Enable writing with Apple's built-in NTFS driver

While Apple offers a driver to read NTFS volumes, by default it will not write to them. To overcome this, there are several third-party NTFS drivers available, but in Snow Leopard you can also set Apple's built-in driver to write to NTFS as well.

Compatibility with Microsoft's NTFS filesystem is sometimes necessary for people who use either separate PCs or Boot Camp. While Apple offers a driver to read NTFS volumes, by default it will not write to them. To overcome this, there are several third-party NTFS drivers available, but in Snow Leopard you can set Apple's built-in driver to write to NTFS as well.

The program SL-NTFS ("Snow Leopard" NTFS) is a small preference pane that interfaces with Apple's NTFS driver and enables write access for mounted drives. When opened, it will list all mounted NTFS volumes and you can then check the box next to a desired volume to enable writing. It is very basic, and the developer notes this so do not expect it to be a robust solution, but it should allow you to write to the volumes.

NTFS drives appear in the list, and checking the box next to them enables write access.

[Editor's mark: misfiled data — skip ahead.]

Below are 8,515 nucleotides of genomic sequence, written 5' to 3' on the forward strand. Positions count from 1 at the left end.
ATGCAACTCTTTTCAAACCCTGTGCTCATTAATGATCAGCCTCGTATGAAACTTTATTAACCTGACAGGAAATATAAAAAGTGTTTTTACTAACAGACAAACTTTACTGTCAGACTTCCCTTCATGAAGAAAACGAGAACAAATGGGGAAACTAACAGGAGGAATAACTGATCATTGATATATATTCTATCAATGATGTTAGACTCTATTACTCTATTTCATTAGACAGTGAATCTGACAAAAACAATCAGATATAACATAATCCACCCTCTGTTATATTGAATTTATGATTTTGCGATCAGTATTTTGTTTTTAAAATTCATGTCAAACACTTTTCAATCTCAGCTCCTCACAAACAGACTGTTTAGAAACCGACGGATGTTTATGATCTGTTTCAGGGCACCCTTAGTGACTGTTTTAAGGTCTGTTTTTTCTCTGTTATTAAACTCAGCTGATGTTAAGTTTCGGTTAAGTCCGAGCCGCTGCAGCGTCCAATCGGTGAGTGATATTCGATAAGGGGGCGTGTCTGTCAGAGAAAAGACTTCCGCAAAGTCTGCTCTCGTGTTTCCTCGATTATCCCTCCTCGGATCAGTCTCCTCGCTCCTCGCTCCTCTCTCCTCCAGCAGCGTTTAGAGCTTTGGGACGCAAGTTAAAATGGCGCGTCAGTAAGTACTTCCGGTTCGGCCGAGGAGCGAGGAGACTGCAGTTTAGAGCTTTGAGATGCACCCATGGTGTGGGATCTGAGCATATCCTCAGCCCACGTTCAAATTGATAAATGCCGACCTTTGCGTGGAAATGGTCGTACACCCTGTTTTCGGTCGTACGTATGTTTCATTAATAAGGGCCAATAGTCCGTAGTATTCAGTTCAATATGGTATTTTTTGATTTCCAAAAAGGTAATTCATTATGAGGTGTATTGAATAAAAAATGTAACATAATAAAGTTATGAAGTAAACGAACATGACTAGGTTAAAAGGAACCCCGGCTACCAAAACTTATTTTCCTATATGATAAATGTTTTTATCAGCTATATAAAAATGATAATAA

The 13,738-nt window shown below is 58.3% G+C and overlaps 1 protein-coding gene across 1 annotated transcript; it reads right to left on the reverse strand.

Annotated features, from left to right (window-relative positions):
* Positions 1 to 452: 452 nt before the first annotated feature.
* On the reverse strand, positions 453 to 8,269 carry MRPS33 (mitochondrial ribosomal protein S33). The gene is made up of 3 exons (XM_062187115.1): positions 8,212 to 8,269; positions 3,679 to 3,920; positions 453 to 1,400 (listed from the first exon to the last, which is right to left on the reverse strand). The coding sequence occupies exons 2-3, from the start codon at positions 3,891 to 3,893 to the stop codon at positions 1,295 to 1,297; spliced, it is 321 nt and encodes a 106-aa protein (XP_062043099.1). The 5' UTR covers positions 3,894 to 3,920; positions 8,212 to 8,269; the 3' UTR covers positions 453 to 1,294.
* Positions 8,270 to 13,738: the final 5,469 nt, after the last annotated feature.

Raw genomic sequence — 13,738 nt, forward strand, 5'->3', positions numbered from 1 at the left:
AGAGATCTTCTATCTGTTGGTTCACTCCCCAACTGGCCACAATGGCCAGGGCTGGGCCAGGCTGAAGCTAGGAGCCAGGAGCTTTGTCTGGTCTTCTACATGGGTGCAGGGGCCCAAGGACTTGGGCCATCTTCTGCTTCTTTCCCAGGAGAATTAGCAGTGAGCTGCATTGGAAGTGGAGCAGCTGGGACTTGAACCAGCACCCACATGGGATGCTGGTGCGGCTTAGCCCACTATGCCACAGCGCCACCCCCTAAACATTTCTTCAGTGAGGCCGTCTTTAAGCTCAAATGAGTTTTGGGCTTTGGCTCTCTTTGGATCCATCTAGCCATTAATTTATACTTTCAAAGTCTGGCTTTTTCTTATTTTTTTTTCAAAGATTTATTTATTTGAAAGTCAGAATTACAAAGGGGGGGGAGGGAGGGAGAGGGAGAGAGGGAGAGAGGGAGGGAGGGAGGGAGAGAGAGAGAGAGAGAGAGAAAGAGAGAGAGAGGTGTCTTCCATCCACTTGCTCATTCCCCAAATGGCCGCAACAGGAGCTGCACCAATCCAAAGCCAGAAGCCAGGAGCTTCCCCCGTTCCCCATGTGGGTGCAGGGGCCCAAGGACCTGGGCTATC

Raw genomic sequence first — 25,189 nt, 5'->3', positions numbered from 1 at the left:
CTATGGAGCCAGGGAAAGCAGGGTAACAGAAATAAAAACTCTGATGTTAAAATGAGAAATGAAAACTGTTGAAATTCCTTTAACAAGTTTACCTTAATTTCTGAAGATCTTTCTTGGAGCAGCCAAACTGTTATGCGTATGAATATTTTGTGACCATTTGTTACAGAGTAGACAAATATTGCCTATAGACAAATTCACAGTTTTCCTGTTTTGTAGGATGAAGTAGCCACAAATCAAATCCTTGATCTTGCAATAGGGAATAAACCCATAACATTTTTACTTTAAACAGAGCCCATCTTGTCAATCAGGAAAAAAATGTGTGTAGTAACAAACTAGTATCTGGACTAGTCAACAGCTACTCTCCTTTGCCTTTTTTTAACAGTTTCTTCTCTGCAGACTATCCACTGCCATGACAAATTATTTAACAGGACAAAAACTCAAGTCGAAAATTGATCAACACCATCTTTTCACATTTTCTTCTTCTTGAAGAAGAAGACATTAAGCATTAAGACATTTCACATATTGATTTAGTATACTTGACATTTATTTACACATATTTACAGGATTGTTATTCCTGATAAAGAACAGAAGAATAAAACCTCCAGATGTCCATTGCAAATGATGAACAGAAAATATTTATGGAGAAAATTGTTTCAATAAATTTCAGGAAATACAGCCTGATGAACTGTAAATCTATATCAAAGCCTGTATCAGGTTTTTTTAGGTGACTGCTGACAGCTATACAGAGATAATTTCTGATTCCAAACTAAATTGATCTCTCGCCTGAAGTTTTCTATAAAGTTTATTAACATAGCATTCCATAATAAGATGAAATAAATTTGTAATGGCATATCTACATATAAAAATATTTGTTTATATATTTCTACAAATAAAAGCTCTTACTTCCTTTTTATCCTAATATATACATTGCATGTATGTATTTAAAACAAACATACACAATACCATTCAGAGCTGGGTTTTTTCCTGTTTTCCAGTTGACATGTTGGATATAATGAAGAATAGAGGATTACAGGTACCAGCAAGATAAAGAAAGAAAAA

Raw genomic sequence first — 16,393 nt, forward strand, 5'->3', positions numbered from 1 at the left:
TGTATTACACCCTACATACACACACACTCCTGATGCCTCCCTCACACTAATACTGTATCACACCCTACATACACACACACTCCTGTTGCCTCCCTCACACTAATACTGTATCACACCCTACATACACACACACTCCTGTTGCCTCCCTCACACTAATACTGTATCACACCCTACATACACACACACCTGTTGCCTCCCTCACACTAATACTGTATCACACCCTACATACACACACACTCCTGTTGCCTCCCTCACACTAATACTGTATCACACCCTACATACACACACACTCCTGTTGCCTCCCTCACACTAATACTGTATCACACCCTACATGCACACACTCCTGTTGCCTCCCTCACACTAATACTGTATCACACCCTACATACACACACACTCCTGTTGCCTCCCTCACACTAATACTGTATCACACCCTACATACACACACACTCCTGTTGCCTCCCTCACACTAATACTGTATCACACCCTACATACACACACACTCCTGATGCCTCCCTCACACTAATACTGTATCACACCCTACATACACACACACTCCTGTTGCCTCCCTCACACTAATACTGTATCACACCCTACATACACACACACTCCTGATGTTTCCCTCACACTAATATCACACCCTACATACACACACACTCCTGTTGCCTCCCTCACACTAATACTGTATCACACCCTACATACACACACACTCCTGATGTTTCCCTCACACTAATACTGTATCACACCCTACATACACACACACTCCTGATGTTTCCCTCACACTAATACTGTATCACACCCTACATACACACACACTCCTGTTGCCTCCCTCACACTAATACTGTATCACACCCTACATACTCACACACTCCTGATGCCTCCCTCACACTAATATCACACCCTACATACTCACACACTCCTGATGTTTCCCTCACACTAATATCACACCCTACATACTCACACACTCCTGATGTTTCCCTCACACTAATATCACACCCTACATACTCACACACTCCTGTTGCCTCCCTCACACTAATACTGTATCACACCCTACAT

In brief testing the utility works as expected; however, it does not dynamically update the list of drives so you will have to quit and relaunch the system preferences if you attach a new NTFS volume. This is just a minor setback with the preference pane, and the driver does perform well with no apparent lag or pauses when copying multiple files or individual large files; however, the case might be different if you encounter less basic filesystem setups such as those that include multiple hard links, compression, journaling, junctions, or sparse files.

Apple has not done extensive developing and testing of their driver for writing purposes, but has included more support for NTFS in progressive versions of Mac OS, and hopefully will implement more advanced features and native write support soon. Until then, if you need support for more advanced NTFS features you can try NTFS-3G and it's commercial version from Tuxera, as well as Paragon NTFS.



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About the author

    Topher, an avid Mac user for the past 15 years, has been a contributing author to MacFixIt since the spring of 2008. One of his passions is troubleshooting Mac problems and making the best use of Macs and Apple hardware at home and in the workplace.

     

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